Meanwhile, another Chinese chipmaker, Semiconductor Manufacturing International Corp, is looking to raise about US$2.8 billion in a second initial public offering, on the Shanghai Stock Exchange, despite already being listed in Hong Kong.
For the moment, it appears that fund managers are sitting on the sidelines. “Our fund exposure to China tends to be in asset-light, online businesses, as opposed to the intensive technology industries in China. We are not specifically targeting semiconductor plays and the few counters that we do have tend to be based in Taiwan or South Korea,” says Gillan.
“We hold certain positions in the Taiwanese and South Korean chip industries. But even so, China is definitely beefing up its chip industry, especially in the light of the US effectively controlling Huawei’s supply chain,” says Chang.
“But it should be noted that it is still early days for the Chinese semiconductor space and we cannot really invest in the sector until we are sure that the earnings are there. It is definitely something we are watching out for though.”
Key risks and advice for investors
This being a particularly traumatic year for the global economy, China’s early emergence from Covid-19 shutdowns bodes well for investors. Concurrently, however, investors ought to be mindful that existing investment risks could be exacerbated by the local and global trajectory of the pandemic, as well as prospects of an effective vaccine.
According to Bin, one of the key risks of investing in the China A-share market is the volatility associated with it. “The market is dominated by retail investors, who generate 86% of the trading volume, according to our internal data from May 2018. This means the market is susceptible to those who rely primarily on headlines and invest based on speculation,” he says.
Meanwhile, US-China tensions have taken a turn for the worse in recent weeks. US President Donald Trump has railed against China’s role in the spread of the coronavirus — allegations that Chinese state media apparatus have vehemently pushed back on. “In addition, it is not unusual to expect that the current administration will continue its tough stance on China, especially in the run-up to the US presidential election this November,” says Bin.
A central theme of the escalation is related to the status of Chinese companies listed on US exchanges as well as China’s recent approval of a controversial national security law in Hong Kong. “However, on the issue of Chinese companies potentially delisting from US exchanges, we believe this is a manageable risk that, were it to materialise, would take a few years to be implemented. Companies would therefore have time to react,” says Bin.
As far as Hong Kong is concerned, he is confident that the city will remain an important financial centre for China, and perhaps even more so with recent news on the possibility of Chinese companies delisting in the US. “Hence, we continue to see more Chinese companies with American Depository Receipts exploring plans to list in Hong Kong,” he says.
“Further, the city’s Stock Connect programmes [which provide global investors access to the Shanghai and Shenzhen stock markets] are a very important component of China’s financial liberalisation as well as a source of foreign capital. We do not foresee these market access mechanisms being impacted.”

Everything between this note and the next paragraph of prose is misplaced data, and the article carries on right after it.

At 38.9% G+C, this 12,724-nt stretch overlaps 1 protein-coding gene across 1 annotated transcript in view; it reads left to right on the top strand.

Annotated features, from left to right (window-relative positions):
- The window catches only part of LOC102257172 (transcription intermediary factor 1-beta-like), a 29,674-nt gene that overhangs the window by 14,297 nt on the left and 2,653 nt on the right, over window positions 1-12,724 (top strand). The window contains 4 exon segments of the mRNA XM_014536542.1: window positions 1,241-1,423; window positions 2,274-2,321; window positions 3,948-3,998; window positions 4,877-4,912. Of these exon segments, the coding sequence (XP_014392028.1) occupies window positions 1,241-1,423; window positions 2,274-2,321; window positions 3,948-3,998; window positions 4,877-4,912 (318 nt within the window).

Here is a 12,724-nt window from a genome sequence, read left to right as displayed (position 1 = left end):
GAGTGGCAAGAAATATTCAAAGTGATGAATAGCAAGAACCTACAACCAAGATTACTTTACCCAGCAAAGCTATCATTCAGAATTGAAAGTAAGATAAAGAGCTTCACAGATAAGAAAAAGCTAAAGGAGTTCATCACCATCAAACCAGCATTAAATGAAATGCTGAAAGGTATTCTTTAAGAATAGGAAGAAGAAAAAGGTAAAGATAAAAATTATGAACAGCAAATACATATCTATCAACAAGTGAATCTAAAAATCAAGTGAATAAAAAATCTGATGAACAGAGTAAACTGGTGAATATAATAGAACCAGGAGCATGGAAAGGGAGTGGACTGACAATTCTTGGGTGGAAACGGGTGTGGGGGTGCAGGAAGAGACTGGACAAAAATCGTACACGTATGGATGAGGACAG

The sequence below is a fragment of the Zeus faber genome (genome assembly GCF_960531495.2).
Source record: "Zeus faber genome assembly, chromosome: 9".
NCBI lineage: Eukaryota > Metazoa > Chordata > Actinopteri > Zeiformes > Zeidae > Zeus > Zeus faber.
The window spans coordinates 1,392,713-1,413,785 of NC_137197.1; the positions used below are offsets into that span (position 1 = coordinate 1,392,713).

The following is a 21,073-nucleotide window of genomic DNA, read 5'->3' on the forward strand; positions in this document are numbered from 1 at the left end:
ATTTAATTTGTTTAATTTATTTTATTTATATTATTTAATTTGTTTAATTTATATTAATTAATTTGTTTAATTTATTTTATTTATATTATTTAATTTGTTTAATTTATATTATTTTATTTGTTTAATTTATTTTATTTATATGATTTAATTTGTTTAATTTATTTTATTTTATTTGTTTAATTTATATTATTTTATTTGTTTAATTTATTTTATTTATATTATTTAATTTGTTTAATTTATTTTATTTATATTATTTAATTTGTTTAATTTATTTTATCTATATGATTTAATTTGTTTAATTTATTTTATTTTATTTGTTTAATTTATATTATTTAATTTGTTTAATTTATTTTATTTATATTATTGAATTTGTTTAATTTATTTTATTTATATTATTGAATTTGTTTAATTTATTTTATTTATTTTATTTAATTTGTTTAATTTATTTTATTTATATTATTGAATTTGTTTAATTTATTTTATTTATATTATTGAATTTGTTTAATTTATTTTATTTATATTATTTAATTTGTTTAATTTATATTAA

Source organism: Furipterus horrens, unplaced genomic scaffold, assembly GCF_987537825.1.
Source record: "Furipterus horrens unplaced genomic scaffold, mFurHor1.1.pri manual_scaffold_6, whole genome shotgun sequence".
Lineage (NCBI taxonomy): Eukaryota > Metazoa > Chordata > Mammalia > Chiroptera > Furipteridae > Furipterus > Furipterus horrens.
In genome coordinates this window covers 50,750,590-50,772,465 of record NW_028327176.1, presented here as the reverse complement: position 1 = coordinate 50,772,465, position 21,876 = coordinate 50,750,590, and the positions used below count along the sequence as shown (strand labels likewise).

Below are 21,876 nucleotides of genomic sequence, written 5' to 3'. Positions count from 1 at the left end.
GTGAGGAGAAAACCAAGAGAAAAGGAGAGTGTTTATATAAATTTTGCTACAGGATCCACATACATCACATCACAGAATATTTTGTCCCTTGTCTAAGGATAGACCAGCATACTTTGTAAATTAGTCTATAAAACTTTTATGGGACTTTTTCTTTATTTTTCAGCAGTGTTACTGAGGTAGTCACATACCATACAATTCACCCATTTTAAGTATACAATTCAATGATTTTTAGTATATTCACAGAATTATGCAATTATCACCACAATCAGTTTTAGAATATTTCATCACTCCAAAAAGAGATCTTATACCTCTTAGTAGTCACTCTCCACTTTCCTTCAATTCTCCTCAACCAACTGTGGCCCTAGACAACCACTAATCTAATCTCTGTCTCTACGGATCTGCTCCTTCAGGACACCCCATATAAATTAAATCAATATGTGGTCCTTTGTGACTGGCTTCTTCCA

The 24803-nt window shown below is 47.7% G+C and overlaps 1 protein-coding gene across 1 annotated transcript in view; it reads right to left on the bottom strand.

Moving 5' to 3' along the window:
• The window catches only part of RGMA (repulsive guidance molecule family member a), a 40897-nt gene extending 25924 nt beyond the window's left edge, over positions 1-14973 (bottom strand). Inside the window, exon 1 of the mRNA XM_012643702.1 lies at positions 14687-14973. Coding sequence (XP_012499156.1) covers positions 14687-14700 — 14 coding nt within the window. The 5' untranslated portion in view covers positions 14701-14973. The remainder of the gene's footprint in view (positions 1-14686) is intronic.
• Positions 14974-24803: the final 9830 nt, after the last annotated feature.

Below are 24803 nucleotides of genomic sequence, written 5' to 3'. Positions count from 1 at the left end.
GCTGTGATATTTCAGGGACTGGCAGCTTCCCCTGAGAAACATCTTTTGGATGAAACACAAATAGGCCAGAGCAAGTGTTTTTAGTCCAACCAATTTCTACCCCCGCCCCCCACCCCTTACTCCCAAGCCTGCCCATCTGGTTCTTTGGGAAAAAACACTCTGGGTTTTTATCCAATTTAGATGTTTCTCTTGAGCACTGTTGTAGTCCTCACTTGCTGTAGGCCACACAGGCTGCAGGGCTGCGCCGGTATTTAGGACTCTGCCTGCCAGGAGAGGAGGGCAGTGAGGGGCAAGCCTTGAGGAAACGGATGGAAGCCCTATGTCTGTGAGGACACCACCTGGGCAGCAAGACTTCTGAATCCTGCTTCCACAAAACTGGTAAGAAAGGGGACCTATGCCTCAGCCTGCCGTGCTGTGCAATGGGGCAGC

In the case of China’s national security law for Hong Kong, Bin says geopolitical risks are an ever-present reality when investing in emerging markets. “However, in the long run, most geopolitical events have not had any meaningful or lasting impact on markets. This is not to say that none do, however. The trade and tech-related conflict between the US and China is certainly a major risk factor that we will continue to monitor.”
Meanwhile, Chang is looking for signs that the present recovery may not be sustainable. “Obviously, the biggest risk to economic recovery is a second major outbreak, something like that could knock out China’s recovery,” he points out.
“We are also mindful of a second-order impact that could be building in this recovery phase. This has to do with China’s export demand. If developed markets across the globe fail to recover as quickly as anticipated, exports will take a hit and China’s already faltering export market could derail the broader economic recovery. This will eventually show up in company earnings.”
In the light of these risks, Chang advises investors to take a long-term view and with it, an ability to stomach volatility. He also says investors should not think of China as a developing market but as a country on the cusp of becoming fully developed.
“You want to be invested in the early days of this broad transition to developed market status. The government is transitioning the country’s entire corporate governance structure to be more in line with developed markets. It is very interesting to be invested in China during this time because there are plenty of great growth companies, cutting across all sectors of the economy rather than just in the technology sector, which tends to be the case in markets like the US.”
Bin advises investors to take an active approach to their China strategy, as opposed to being invested in passive instruments. “It is important to be an active investor in the China A-share market because it remains dominated by retail investors. Active managers are better positioned to conduct on-the-ground research and buy into companies with long-term potential and sound fundamentals,” he says.